But for some reason, I wasn’t connecting with the African American woman. She wouldn’t make direct eye contact with me, and seemed extremely uncomfortable and conflicted. And no matter how well I responded to her inquiries, she didn’t seem satisfied. Something was clearly wrong and I couldn’t put my finger on it.

Well, you probably know where I’m going with this, right? When I used the restroom, I forgot to zip my zipper, and as I sat in the interview chair I rested the ankle of one leg across the knee of the other, so my cock had apparently made its presence a part of the interview process. I didn’t realize my fly was open until I went outside and felt the cold wind caress my balls.

And no, I didn’t get the job. My cock, it seems, wasn’t up to the woman’s standards.

And as usual with shit that happens in my life, that’s not the end of the story. Years later, I was recruited for another (really great position) and who was on the board of that organization? Yup, you guessed it. When I was introduced to her (I had to meet with the full board), I wanted to make myself invisible -- crawl underneath the carpet and do a "time out." But then I thought to myself, She probably doesn’t remember me.

Wrong!

She approached me later in the evening and asked if she had ever interviewed me. I guess that while my cock couldn’t get me a job, it at least left a lasting impression.

The moral of the story? I don’t know if there is one except that your mother was wrong -- even dirty underwear is better than none if you’re at an interview.

My name is Eddie and I’m in recovery from civilization…

Tuesday, September 27, 2011

Occupy Wall St!

¡Hola! Everybody...
So... after watching the heavy-handed treatment of the Wall St. protestors...

I decided to join in.

I have friends/ former colleagues who have been Occupying Wall St. from the get, and early on I had decided not to get involved. Being involved in two other campaigns (one confronting racial profiling by the NYPD), forced me to consider it would be best if I didn't spread myself too thin. The reality is that being an activist these days sometimes means being sympathetic to many causes, but learning when and where to pick and choose ones battles.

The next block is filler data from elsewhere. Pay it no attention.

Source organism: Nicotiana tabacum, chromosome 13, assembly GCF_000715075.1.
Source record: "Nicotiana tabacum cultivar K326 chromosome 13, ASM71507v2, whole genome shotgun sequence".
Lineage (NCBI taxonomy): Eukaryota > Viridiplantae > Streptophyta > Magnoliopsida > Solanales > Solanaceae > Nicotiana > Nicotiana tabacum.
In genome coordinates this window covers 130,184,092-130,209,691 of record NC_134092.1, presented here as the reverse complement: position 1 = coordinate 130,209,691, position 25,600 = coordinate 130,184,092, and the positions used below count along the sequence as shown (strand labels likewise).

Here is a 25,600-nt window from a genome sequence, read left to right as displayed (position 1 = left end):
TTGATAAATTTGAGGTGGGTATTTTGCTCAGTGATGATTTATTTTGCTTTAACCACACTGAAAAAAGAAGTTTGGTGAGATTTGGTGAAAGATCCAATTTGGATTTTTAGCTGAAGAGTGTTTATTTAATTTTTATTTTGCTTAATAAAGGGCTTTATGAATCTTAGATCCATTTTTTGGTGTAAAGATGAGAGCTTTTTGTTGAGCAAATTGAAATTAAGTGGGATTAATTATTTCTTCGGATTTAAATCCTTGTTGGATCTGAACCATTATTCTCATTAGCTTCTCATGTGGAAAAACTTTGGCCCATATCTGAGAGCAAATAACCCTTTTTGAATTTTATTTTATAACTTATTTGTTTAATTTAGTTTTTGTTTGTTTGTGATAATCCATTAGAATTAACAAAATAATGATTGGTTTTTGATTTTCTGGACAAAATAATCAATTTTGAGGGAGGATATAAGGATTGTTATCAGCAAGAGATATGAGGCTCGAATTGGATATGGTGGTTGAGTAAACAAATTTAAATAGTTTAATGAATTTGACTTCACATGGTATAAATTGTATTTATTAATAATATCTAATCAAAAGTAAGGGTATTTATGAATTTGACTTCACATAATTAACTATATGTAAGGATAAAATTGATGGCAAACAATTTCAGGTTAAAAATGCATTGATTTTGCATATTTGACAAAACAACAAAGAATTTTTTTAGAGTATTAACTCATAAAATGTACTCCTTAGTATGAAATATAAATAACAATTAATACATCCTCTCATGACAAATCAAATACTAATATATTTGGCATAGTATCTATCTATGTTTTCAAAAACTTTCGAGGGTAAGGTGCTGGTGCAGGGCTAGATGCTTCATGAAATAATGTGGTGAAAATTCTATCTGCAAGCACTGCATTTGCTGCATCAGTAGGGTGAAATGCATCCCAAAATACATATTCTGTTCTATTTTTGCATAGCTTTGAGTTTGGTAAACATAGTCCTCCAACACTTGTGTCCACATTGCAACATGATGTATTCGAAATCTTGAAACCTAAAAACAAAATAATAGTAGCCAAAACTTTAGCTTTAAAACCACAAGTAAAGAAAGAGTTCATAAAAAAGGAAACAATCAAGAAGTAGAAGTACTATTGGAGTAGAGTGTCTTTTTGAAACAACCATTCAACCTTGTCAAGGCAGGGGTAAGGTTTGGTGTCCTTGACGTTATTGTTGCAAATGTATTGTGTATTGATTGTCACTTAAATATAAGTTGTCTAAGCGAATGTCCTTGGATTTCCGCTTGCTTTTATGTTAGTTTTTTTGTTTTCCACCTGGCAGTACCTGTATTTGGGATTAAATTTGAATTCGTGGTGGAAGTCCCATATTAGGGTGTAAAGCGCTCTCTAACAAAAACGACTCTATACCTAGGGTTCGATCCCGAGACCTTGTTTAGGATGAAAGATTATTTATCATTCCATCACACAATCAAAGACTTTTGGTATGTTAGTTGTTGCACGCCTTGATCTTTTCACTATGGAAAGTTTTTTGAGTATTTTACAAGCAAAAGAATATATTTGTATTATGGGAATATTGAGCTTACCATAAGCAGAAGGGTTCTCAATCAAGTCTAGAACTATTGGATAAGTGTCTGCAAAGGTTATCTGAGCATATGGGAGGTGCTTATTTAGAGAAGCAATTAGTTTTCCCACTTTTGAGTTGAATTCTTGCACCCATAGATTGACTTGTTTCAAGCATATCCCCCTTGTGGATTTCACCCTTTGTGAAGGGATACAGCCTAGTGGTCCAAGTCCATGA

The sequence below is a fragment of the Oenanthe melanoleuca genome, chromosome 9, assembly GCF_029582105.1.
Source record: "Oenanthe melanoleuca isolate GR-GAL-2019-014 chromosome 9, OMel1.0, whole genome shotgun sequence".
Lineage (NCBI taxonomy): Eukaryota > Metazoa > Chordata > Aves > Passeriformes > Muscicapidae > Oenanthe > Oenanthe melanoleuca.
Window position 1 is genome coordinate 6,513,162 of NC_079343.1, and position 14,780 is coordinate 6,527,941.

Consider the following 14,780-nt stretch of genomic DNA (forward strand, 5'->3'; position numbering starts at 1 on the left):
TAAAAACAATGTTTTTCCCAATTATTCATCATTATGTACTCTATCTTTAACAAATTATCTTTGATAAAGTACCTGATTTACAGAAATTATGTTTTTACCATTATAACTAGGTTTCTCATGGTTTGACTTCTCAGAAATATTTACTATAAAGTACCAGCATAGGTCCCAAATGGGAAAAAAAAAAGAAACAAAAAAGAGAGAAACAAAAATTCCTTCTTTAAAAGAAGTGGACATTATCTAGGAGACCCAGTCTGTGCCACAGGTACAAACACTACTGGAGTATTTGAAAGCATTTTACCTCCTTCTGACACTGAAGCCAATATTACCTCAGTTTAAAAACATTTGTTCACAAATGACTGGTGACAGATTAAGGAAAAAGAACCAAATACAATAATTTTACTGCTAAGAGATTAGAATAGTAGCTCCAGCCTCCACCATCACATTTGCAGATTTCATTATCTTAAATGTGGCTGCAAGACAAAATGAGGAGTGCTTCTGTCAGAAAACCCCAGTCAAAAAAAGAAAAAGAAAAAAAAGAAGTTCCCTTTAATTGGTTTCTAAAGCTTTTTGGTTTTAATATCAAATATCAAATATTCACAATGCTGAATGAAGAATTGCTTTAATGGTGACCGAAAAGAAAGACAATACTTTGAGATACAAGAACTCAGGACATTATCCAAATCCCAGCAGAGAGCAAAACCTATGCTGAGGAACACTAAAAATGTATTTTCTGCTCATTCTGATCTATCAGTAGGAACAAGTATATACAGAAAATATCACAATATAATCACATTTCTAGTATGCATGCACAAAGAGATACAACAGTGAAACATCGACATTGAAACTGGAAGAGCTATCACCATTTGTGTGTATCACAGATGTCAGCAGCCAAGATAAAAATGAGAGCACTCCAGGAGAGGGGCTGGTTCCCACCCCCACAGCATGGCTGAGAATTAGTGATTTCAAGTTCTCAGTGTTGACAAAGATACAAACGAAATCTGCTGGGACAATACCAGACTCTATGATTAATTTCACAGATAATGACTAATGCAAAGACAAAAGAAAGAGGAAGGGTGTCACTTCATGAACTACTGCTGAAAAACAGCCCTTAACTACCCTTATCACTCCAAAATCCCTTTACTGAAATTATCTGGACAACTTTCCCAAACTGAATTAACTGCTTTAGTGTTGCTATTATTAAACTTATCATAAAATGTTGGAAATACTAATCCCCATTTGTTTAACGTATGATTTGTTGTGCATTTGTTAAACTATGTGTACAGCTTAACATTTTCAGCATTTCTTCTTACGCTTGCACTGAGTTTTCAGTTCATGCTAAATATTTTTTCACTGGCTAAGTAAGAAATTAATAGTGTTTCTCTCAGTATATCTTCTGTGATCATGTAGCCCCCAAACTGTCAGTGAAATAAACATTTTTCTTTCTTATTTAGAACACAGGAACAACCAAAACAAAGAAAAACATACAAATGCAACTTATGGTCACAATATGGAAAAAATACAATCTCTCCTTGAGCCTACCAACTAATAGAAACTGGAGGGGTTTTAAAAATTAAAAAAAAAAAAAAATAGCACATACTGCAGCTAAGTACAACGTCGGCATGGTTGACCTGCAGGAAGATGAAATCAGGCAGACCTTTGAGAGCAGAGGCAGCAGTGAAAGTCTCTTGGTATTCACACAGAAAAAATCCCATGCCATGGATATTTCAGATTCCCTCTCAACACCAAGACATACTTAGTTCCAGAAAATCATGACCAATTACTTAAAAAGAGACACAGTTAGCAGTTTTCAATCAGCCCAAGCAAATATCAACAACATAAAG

I'm going to “cheat,” as I will not be sleeping there, but I will be adding my presence to the Occupy Wall St. political action/ movement; adding my voice. Initially, I was skeptical: the organizing, IMO, was too informal and there didn't seem to be a clear, concise, coherent message, but, you what? That’s all bullshit. This action is how it starts, and these people, with almost no financial support, almost no media exposure (here), and powerful interests attempting to stymie their message (here), have demonstrated a resolve that can only be admired. They're still there, and have been inspired and have inspired similar “occupations” across the nation and the world.

My biggest concern is avoiding arrest. Because of my past, an arrest for me can result in an indefinite detention and some fucked up legal complications. But, hey, nothing worthwhile is ever easy, right? And the issue here is about freedom, people. I hope you will consider joining, or at least donating to the cause. There is need for food and other articles, so anything you can donate, even something like $5, would go a long way (click here)

I was called a few minutes ago regarding temporary paid work for a few days, so that might fuck up my plans for Wednesday through Friday, but I will be back at Liberty Plaza on the weekend.

I will be posting daily updates, so stay tuned and if you don’t hear from me, make sure you try to look for me, I might be swallowed up in the system…

My name is Eddie and I’m in recovery from civilization…

Get Up/ Fight Back

If you’re interested in getting involved, or want to support this movement, please visit the Occupy Wall Street Website (click here). There you can get all the latest information, updates on activities and information to other actions across the nation.

If you’re paranoid about online financial interactions, you can send donations and supplies to:

The UPS Store

Re: Occupy Wall Street

118A Fulton St. #205

New York, NY 10038

Money orders only please, we cannot cash checks yet. Non-perishable goods only. We can accept packages of any size. We’re currently low on food.

Saturday, September 24, 2011

If I could...

¡Hola! Everybody... I actually love disagreement, or rather, debate. But much of what transpires on the internet and IRL, is not debate, but exhausting bullshit. Let me put it this way: you cannot disagree with a point of contention if you have failed to demonstrate you understand it first. ::sigh::